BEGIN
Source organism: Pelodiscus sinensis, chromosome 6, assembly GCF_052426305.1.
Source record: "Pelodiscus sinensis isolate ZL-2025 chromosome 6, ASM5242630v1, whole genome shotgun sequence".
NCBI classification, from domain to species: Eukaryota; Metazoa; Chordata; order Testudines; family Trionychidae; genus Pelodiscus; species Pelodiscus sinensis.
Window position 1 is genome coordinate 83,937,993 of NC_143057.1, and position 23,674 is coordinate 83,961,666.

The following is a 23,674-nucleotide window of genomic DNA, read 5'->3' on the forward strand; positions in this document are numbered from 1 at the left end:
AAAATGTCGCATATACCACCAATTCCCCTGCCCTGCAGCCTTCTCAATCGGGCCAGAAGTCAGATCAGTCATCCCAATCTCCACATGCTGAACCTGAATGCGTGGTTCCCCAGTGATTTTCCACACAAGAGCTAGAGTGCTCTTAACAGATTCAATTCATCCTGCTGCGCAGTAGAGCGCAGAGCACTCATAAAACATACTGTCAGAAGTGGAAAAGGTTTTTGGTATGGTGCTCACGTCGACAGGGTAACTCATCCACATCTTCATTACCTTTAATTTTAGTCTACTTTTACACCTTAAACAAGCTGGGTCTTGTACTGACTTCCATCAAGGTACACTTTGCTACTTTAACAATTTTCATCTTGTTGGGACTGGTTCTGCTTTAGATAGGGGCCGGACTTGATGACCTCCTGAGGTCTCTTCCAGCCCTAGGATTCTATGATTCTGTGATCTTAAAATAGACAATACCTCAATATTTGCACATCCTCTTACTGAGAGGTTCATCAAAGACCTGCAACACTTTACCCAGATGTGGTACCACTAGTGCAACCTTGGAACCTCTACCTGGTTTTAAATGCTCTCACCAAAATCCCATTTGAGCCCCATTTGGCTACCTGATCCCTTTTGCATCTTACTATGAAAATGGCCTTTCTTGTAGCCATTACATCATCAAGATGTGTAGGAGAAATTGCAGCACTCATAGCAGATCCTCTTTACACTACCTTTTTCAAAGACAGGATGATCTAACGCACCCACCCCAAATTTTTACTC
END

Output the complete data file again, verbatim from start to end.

Source organism: Pelodiscus sinensis, chromosome 6, assembly GCF_052426305.1.
Source record: "Pelodiscus sinensis isolate ZL-2025 chromosome 6, ASM5242630v1, whole genome shotgun sequence".
NCBI classification, from domain to species: Eukaryota; Metazoa; Chordata; order Testudines; family Trionychidae; genus Pelodiscus; species Pelodiscus sinensis.
Window position 1 is genome coordinate 83,937,993 of NC_143057.1, and position 23,674 is coordinate 83,961,666.

The following is a 23,674-nucleotide window of genomic DNA, read 5'->3' on the forward strand; positions in this document are numbered from 1 at the left end:
AAAATGTCGCATATACCACCAATTCCCCTGCCCTGCAGCCTTCTCAATCGGGCCAGAAGTCAGATCAGTCATCCCAATCTCCACATGCTGAACCTGAATGCGTGGTTCCCCAGTGATTTTCCACACAAGAGCTAGAGTGCTCTTAACAGATTCAATTCATCCTGCTGCGCAGTAGAGCGCAGAGCACTCATAAAACATACTGTCAGAAGTGGAAAAGGTTTTTGGTATGGTGCTCACGTCGACAGGGTAACTCATCCACATCTTCATTACCTTTAATTTTAGTCTACTTTTACACCTTAAACAAGCTGGGTCTTGTACTGACTTCCATCAAGGTACACTTTGCTACTTTAACAATTTTCATCTTGTTGGGACTGGTTCTGCTTTAGATAGGGGCCGGACTTGATGACCTCCTGAGGTCTCTTCCAGCCCTAGGATTCTATGATTCTGTGATCTTAAAATAGACAATACCTCAATATTTGCACATCCTCTTACTGAGAGGTTCATCAAAGACCTGCAACACTTTACCCAGATGTGGTACCACTAGTGCAACCTTGGAACCTCTACCTGGTTTTAAATGCTCTCACCAAAATCCCATTTGAGCCCCATTTGGCTACCTGATCCCTTTTGCATCTTACTATGAAAATGGCCTTTCTTGTAGCCATTACATCATCAAGATGTGTAGGAGAAATTGCAGCACTCATAGCAGATCCTCTTTACACTACCTTTTTCAAAGACAGGATGATCTAACGCACCCACCCCAAATTTTTACTC